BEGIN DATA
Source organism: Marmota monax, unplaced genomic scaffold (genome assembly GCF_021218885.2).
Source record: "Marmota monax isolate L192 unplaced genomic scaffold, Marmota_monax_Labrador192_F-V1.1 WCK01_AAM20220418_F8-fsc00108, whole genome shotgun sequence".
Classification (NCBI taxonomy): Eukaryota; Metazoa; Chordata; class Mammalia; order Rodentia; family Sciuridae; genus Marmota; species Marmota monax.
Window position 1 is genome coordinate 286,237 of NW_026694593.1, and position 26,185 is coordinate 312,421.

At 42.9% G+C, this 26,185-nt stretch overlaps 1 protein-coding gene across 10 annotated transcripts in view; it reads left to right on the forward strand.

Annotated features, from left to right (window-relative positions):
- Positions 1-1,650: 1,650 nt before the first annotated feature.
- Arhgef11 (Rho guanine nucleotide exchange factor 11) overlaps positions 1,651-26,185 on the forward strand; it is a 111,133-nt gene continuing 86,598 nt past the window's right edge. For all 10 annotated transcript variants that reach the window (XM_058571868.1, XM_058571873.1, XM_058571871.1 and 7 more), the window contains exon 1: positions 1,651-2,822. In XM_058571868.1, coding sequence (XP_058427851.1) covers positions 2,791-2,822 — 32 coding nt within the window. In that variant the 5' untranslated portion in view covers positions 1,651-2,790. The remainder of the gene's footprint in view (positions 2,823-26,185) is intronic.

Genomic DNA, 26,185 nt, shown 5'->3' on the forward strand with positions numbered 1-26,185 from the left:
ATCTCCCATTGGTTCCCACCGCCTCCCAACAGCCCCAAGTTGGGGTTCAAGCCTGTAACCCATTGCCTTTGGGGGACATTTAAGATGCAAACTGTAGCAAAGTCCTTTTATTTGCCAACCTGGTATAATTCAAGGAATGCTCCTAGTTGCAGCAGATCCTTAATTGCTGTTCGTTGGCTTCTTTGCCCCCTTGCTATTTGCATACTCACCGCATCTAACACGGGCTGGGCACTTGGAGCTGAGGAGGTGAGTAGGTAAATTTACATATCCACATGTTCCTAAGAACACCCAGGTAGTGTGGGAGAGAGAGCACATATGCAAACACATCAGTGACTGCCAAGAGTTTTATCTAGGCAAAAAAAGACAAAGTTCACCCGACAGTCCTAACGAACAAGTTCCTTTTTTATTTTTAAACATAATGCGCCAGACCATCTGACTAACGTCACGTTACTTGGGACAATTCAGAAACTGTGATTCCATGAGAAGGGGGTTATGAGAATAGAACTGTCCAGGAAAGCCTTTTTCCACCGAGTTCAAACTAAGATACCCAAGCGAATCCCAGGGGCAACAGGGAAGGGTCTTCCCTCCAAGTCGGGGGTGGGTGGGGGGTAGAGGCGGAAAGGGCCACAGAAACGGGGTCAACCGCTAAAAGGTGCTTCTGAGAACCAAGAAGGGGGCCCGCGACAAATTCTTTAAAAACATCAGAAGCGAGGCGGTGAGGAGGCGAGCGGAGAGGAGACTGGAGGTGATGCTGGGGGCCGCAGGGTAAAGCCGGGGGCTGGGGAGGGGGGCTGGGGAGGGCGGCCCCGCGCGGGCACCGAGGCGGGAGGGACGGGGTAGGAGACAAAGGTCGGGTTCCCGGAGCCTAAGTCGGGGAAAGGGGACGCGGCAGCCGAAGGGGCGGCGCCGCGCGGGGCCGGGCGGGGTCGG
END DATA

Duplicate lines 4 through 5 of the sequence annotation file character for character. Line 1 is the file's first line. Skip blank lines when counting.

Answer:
Window position 1 is genome coordinate 286,237 of NW_026694593.1, and position 26,185 is coordinate 312,421.

At 42.9% G+C, this 26,185-nt stretch overlaps 1 protein-coding gene across 10 annotated transcripts in view; it reads left to right on the forward strand.